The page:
Essays in the book are arranged into five sections. The first section addresses previous research on the subject of collapse and reorganization as well as recent and historic theoretical trends. In the second section, contributors look at collapse and resilience through the concepts of collective action, eventful archaeology, and resilience theory. The third section introduces critical analyses of the effectiveness of resilience theory as a heuristic tool for modeling the phenomena of collapse and resilience. In the fourth section, contributors examine long-term adaptive strategies employed by prehistoric societies to cope with stresses. Essays in the fifth section make connections to contemporary research on post-decline societies in a variety of time periods and geographic locations.
Contributors consider collapse and reorganization not as unrelated phenomena but as integral components in the evolution of complex societies. Using archaeological data to interpret how ancient civilizations responded to various stresses—including environmental change, warfare, and the fragmentation of political institutions—contributors discuss not only what leads societies to collapse but also why some societies are resilient and others are not, as well as how societies reorganize after collapse. The implications of the fate of these societies for modern nations cannot be underestimated. Putting in context issues we face today, such as climate change, lack of social diversity, and the failure of modern states, Beyond Collapse is an essential volume for readers interested in human-environment interaction and in the collapse—and subsequent reorganization—of human societies.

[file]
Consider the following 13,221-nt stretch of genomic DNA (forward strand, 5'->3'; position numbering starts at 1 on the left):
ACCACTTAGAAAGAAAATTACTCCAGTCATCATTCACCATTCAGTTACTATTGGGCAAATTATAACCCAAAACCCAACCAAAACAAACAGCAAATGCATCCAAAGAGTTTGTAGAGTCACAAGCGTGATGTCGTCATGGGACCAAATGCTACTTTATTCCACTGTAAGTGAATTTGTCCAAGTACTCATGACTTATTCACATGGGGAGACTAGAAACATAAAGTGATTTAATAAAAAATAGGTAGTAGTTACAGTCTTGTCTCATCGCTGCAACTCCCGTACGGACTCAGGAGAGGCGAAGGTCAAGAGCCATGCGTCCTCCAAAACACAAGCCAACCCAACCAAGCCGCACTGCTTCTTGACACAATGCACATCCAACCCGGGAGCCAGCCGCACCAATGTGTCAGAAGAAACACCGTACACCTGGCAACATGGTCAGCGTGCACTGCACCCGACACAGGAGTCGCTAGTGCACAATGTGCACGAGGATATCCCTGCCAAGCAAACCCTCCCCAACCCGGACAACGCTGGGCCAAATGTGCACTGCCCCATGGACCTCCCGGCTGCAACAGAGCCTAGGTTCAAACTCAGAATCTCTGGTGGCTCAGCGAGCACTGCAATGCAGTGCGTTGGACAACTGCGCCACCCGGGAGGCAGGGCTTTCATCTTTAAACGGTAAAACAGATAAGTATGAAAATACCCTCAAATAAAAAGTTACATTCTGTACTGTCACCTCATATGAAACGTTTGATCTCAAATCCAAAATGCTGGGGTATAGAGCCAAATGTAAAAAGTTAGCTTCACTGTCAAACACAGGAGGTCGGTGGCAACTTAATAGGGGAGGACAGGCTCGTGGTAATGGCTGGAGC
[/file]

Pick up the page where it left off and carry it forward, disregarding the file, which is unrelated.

The study of craft production is a complex and challenging one that illuminates key aspects of the material, organizational, and ideological interests, values, and capacities of a given culture.
Many crafts are treated as separate, but are actually practiced concurrently and in close proximity to each other, facilitating crucial interaction. There is a need for a balanced evaluation of the roles of producer and consumer in craft production, and the importance of properly contextualized workshop excavations and the definition of the entire sequence of operation in documenting craft production both as a social and material process.
Craft Production in Complex Societies redresses the skewed conception and approach to craft production that have been shaped by studies focused on separate, single medium crafts, finished products, and the consumer. It presents case studies and regional syntheses from diverse geographical areas, time periods, and sociopolitical complexities that break important new ground in the anthropological study of the creative role and social identity of the producer and multi-craft production. It is expected to serve as a key reference in craft studies for many years to come.